Bucs Led NFL In Hitting Quarterbacks

February 21st, 2022

Bucs sacks king Shaq Barrett at the Pro Bowl.

This really surprised Joe.

It seems when opposing quarterbacks faced the Bucs defense last season, they sure as heck were going to get bruised. Often.

Now the stat geeks will tell you quarterback hits are better than sacks. This is the same nonsense used by the nerds who ruined baseball — trying to hypnotize people that strikeouts are productive at-bats.

Sacks are driver-killers. Sacks can and do force turnovers. Sacks change games. Sacks can and have won Super Bowls.

Quarterback hits are nice in that they can get in a quarterback’s head. Quarterback hits are nice because they may hurry a throw. Quarterback hits are not sacks. Don’t get Joe worked up here.

Short of a sack, a quarterback hit is good. And the Bucs dominated this stat last year and it wasn’t even close. The Bucs finished with 140 quarterback hits, 19 more than Miami. The next three teams down the list were playoff teams. Of course, no team was thrown against more than the Bucs, with teams averaging 40 attempts per game when facing Tampa Bay.

What really surprises Joe other than the Bucs led the NFL? The Bucs did this with Jason Pierre-Paul rendered impotent due to his torn rotator cuff.

Joe isn’t sweating the pass rush too much this offseason, although you can never get enough pressure on the quarterback. If Joe Tryon-Shoyinka develops, the Bucs are in good shape here.

25 Responses to “Bucs Led NFL In Hitting Quarterbacks”

  1. Buc1987 Says:


  2. Adrnagy Says:

    I believe … its all blitz. Cb, lb, dt , de. How many hits did my boy one year wonder had ? $20m man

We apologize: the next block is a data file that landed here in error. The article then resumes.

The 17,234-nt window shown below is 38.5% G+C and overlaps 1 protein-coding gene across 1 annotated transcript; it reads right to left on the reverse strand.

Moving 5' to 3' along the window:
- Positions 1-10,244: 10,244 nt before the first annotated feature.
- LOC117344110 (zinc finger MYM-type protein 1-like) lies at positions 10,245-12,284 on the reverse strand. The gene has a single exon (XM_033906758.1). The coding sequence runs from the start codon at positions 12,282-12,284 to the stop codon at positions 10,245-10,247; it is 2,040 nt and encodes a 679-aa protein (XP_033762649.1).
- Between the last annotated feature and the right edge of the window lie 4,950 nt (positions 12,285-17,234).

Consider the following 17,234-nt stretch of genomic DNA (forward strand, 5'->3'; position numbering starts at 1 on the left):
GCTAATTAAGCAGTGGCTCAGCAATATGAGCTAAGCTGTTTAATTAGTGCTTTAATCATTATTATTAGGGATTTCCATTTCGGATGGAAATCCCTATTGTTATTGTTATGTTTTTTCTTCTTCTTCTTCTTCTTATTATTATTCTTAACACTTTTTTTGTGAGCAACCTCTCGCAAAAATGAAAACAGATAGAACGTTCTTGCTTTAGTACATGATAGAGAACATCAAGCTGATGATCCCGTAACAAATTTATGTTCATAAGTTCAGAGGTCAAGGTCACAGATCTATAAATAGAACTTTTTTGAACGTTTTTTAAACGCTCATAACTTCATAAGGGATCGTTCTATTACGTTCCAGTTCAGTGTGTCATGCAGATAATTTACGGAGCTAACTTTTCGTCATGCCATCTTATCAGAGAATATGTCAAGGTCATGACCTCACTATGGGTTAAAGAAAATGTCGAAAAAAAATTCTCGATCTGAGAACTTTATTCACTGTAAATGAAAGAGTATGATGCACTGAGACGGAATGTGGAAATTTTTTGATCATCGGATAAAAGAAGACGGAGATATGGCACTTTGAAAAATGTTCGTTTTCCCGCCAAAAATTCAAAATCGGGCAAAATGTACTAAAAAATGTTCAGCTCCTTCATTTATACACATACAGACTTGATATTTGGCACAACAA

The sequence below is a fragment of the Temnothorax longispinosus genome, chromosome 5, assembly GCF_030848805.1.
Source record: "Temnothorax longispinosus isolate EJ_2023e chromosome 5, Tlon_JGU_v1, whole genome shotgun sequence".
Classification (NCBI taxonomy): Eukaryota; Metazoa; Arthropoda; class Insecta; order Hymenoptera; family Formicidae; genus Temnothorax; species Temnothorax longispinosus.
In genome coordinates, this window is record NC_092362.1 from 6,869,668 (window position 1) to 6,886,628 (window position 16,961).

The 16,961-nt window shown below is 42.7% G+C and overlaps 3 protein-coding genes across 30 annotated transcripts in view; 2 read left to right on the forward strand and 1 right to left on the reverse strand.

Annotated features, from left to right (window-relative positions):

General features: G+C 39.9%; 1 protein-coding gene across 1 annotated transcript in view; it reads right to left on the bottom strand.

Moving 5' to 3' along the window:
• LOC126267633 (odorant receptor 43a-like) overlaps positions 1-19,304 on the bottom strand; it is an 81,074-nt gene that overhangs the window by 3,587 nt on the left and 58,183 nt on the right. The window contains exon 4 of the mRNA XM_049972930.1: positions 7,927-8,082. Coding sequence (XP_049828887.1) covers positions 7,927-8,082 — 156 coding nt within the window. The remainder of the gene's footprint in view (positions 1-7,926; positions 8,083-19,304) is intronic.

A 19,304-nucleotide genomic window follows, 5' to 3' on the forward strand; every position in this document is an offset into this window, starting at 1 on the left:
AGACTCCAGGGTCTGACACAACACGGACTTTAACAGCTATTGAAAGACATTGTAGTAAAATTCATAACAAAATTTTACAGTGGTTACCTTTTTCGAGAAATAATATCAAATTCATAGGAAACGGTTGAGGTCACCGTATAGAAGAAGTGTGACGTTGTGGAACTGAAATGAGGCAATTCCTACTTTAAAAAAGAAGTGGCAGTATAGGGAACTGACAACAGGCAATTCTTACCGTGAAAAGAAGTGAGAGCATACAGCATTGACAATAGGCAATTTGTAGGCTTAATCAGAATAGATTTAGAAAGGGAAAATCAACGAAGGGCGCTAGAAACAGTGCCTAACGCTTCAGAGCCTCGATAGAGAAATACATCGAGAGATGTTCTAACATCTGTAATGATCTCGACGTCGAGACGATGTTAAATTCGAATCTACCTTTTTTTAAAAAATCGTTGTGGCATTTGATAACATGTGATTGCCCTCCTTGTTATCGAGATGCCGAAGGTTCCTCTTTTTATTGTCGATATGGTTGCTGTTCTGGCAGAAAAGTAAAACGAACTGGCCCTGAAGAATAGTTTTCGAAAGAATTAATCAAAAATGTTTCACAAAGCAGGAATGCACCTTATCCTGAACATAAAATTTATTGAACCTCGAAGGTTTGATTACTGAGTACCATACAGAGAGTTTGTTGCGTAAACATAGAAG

3. Tim Says:

    The Bucs need another OLB/EDGE and DT in FA or draft to make up for the coming loss of Suh and JPP. Even if we keep one or both, we need their replacements. And we won’t keep both.

  4. SB Says:

    So we lead the league in QB hits AND TO’s on D yet we have a ‘shaky’ D.
    Jeeesh man will someone explain this in layman’s terms.

  5. SB Says:

    Joe……….you need to take a pill and learn that pressure will bust a pipe EVERY time when it is turned to high. Take it from a contractor.

  6. acey Says:

    The strikeouts being a productive at-bat thing is true with a caveat; That your guy was out there for more than 3 pitches. If he strikes out in 6, he practically forced the pitcher to pitch to an extra guy, which is good for getting that starter off the mound/tiring him out faster.

  7. WalkdaPlank Says:

    The type of blitzing that caused this statistic is the same blitzing that lost us the Division Round. Live by the blitz die by the blitz I guess.

    This just makes the two (four?) losses to the Saints that much more perplexing.

  8. steele Says:

    Stats can be deceptive. How much came from the front line? How many from blitzing? I think I agree with WalkdaPlank.

    Stats don’t tell the truth that the pass rush was deficient this season. We saw it game to game. They need sacks without so much blitzing.

    Sign a couple of veteran free agents. A good crop this offseason: Jerry Hughes, Justin Houston, Clowney, Melvin Ingram, Akiem Hicks and more. Go get Von (although I can’t stand him).

    Draft :Arnold Ebiketie, Myjai Sanders, Sam Williams.

  9. Defense Rules Says:

    You do this on purpose Joe; berate the Bucs’ defense in article after article THEN throw out a few ‘good boys’ like this. Yesterday it was that we led the league in TAKEAWAYS in 2021 (aahh yes, ‘good boy’; pat on the head). Today we led the league in QB HITS. Of course we also led the NFL in blitz percentage (40.8%), blitzing 313 times in 17 games (an average of over 18 times a game).

    Interestingly (to me at least), Bucs were only 7th in Sacks (we had 47; Steelers led with 55). We did lead in QB Knockdowns (77) and Hurries (95) for the 219 Total Pressures you noted. Despite that, Bucs didn’t lead the league in Pressure PERCENTAGE; Buffalo did. The Bills generated pressure at the rate of 30.8% while we had 28.6% (we ranked 2nd).